If there’s one thing we know about The Lord of the Rings: The Rings of Power, it’s that this eight-part series is big. Filmed in New Zealand and on a rumoured budget of $1bn for seasons one and two, the show sports massive battle sequences, hordes of marauding monsters and special effects that will make Peter Jackson’s films of JRR Tolkien’s trilogy look like DIY fringe theatre.
But for all its monumental scale, Rings of Power is still a story about characters: from haughty elves to ale-swilling men, from thatch-bearded dwarves to a new race of eco-friendly proto-Hobbits called Harfoots. The cast that showrunners JD Payne and Patrick McKay have assembled is remarkable: a lineup that is short on bankable names (unless you count Lenny Henry) but huge on talent and promise, from indie movie mavens to theatrical darlings, from dashing former child actors to (at least) one alumnus of that other fantasy franchise, Game of Thrones.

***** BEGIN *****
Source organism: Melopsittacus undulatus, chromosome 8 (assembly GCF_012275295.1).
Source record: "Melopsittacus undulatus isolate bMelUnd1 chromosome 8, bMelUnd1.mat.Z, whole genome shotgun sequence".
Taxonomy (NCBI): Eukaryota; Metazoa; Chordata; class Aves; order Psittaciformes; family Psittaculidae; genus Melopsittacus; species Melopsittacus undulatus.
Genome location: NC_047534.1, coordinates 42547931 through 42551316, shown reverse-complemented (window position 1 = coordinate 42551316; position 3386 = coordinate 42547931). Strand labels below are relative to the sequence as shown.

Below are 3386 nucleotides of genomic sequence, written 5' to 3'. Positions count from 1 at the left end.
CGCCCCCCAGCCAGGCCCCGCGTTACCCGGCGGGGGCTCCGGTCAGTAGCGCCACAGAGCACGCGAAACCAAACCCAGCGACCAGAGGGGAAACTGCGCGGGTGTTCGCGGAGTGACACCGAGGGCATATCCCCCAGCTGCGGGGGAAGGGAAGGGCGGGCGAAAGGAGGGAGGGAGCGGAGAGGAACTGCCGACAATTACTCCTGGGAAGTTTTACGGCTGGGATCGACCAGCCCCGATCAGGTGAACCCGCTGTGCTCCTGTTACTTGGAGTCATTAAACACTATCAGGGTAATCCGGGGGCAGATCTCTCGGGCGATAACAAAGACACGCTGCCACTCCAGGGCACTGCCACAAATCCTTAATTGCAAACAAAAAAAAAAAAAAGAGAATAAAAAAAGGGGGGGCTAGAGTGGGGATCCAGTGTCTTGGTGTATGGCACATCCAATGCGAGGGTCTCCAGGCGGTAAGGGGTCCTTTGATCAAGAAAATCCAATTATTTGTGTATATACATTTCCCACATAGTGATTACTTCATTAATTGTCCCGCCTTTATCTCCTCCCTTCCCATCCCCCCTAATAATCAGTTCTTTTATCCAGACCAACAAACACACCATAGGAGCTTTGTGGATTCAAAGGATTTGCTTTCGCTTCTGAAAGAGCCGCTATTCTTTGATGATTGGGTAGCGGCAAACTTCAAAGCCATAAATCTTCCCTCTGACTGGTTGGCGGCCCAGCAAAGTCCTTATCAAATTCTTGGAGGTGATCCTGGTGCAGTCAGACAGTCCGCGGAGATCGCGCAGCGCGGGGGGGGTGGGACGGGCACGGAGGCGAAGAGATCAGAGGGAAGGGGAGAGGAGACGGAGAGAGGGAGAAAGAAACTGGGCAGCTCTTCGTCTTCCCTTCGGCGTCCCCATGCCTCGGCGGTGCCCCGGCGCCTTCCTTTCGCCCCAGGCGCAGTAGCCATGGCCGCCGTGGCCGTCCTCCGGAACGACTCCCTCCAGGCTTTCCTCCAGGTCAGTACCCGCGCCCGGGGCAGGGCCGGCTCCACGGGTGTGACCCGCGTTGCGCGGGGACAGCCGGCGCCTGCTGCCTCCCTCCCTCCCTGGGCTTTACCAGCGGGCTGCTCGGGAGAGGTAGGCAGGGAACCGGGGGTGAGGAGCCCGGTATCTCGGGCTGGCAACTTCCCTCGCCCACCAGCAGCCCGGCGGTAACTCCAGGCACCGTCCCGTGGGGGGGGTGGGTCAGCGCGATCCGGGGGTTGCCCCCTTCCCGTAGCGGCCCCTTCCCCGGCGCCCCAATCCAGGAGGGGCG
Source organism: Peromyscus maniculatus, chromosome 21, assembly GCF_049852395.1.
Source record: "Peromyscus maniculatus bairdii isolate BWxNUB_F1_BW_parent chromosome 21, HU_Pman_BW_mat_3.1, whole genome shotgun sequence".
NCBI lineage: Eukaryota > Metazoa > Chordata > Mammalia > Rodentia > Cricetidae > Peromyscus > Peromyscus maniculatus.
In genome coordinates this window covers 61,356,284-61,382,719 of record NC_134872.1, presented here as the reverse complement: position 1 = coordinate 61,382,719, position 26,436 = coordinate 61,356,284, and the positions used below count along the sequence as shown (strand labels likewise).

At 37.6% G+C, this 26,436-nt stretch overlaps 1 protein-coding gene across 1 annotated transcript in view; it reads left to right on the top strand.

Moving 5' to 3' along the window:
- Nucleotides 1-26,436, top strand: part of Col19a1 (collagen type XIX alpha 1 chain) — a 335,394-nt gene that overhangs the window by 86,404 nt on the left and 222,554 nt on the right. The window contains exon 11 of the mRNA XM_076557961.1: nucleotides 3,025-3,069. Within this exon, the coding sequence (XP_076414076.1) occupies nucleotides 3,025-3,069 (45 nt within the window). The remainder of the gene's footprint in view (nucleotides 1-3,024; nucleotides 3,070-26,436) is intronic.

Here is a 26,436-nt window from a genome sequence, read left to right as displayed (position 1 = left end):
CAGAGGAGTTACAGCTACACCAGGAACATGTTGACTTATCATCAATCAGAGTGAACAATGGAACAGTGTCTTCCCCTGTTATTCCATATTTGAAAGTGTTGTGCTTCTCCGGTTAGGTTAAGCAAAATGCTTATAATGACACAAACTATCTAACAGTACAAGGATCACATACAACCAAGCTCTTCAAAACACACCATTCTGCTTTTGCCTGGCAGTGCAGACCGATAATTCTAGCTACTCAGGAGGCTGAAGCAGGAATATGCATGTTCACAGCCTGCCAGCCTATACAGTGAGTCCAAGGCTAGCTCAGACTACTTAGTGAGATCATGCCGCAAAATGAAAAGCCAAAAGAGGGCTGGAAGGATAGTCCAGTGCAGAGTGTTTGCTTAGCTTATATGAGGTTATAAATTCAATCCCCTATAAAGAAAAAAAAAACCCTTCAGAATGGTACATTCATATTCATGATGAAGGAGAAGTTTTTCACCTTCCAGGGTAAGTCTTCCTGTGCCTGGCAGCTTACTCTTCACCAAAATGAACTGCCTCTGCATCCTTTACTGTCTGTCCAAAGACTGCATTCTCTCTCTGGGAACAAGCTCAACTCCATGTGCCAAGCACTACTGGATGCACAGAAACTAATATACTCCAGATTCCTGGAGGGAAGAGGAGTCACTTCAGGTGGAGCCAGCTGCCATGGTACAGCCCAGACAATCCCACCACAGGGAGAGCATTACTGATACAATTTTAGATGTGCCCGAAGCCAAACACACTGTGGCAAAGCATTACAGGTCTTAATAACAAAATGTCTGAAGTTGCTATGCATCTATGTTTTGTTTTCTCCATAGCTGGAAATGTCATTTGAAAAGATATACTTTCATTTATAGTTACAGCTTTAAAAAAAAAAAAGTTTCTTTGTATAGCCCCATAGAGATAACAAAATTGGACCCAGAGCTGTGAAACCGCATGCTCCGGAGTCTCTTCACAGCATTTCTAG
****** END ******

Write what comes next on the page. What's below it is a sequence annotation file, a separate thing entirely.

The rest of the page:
We sat down with four of them – two elves, a dwarf and a man – to find out how this epic was forged, and whether they’re ready for fan-screaming stardom …
Embarking on any major creative project is a leap of faith. For the Welsh actor Morfydd Clark – star of indie horror Saint Maud – that leap was larger than most. “I moved to New Zealand without knowing which character I was playing,” she says in disbelief. “That seems insane now. All I knew is she was an elf. I never for a moment thought that it could be her.”
Luckily for Clark, her turned out to be Galadriel, the elf queen immortalised (in all senses) by Cate Blanchett in the films, and perhaps the most rounded of all Tolkien’s women. How did Clark feel about slipping into the silk robes of one of the world’s most venerated actors? “I didn’t try to get away from it! I’ve watched those films three times a year since they came out. I’ve got them memorised.”